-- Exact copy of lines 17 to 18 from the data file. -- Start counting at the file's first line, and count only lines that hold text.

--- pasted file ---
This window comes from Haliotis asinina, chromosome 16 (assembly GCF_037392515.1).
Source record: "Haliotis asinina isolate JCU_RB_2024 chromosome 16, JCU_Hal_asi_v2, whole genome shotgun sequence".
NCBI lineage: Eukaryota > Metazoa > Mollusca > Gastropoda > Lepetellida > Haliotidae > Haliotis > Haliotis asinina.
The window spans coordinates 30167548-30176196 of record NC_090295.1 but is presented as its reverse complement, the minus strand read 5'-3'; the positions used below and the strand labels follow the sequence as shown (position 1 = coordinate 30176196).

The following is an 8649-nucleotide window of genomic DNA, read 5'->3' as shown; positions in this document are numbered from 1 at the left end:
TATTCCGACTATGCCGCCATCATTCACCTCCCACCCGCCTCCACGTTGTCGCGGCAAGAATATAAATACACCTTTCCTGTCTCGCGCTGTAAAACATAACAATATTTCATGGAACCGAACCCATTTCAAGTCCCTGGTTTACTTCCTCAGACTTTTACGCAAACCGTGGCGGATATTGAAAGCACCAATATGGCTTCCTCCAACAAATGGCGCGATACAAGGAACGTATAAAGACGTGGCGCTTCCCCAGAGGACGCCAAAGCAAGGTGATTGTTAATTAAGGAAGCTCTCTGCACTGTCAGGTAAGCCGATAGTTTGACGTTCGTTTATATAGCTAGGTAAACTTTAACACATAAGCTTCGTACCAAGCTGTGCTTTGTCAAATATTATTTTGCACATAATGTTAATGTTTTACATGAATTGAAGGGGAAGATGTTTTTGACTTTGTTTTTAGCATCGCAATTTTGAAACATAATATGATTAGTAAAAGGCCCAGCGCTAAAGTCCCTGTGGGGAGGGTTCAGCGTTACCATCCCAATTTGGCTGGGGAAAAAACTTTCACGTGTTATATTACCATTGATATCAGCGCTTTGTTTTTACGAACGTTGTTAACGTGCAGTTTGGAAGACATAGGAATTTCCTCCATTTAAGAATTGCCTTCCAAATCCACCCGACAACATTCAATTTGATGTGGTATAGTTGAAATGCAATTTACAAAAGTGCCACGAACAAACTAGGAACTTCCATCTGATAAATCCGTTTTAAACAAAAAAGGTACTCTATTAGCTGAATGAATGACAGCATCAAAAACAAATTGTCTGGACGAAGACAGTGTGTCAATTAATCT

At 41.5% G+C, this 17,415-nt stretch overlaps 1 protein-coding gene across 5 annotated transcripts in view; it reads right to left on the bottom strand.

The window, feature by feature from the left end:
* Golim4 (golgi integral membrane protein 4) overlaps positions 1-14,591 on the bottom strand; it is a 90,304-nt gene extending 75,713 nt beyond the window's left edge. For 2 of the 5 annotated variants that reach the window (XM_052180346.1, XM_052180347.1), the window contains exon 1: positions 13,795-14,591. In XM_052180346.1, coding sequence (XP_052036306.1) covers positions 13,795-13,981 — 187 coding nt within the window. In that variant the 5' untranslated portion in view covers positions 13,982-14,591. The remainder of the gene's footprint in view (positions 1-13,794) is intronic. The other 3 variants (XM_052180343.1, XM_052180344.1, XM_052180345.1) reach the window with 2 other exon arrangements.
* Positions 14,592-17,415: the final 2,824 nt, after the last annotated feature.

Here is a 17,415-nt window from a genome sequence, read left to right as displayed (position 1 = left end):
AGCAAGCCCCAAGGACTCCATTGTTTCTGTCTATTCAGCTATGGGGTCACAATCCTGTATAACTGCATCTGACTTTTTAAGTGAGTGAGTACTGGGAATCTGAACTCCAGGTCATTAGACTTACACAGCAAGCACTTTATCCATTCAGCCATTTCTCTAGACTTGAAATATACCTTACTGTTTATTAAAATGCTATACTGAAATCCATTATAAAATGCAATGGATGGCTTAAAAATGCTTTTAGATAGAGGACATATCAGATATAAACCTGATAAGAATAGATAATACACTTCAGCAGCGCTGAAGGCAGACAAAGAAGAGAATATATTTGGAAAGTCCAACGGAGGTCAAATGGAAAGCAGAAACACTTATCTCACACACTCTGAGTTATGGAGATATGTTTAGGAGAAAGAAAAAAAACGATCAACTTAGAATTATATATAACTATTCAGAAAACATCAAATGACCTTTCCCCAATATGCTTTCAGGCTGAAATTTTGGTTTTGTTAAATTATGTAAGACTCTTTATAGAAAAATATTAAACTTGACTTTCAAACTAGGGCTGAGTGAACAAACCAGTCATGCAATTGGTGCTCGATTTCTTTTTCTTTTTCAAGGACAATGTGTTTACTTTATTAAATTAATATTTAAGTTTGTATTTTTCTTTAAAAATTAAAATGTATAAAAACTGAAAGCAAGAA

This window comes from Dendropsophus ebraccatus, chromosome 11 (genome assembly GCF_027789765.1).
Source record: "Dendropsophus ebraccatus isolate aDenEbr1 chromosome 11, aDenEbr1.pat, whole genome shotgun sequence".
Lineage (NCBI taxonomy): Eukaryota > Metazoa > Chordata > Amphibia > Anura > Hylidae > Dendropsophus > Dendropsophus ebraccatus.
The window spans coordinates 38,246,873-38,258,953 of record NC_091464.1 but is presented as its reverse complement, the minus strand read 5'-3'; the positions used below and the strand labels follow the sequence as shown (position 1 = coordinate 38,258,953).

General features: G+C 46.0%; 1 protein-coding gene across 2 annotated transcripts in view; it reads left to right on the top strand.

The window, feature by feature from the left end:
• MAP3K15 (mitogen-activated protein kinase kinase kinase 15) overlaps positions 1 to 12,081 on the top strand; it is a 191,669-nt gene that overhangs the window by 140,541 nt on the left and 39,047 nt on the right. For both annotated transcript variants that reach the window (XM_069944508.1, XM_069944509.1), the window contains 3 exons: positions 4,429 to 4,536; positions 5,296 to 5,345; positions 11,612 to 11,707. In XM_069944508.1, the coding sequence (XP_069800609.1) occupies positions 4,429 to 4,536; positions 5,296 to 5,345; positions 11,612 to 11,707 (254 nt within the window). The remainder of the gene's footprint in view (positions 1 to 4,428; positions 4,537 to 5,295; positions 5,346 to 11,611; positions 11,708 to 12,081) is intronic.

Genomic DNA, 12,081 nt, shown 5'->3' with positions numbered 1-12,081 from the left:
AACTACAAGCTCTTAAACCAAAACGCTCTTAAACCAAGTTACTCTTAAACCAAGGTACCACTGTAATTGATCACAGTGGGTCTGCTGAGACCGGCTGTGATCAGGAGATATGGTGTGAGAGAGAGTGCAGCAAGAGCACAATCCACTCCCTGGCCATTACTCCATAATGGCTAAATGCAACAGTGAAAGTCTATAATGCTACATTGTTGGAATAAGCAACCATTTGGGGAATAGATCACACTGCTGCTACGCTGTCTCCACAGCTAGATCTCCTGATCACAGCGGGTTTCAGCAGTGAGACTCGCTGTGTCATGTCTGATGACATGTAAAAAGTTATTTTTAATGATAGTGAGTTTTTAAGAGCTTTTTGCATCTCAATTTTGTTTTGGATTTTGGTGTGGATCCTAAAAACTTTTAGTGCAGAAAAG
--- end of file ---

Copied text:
General features: G+C 46.0%; 1 protein-coding gene across 2 annotated transcripts in view; it reads left to right on the top strand.

The window, feature by feature from the left end: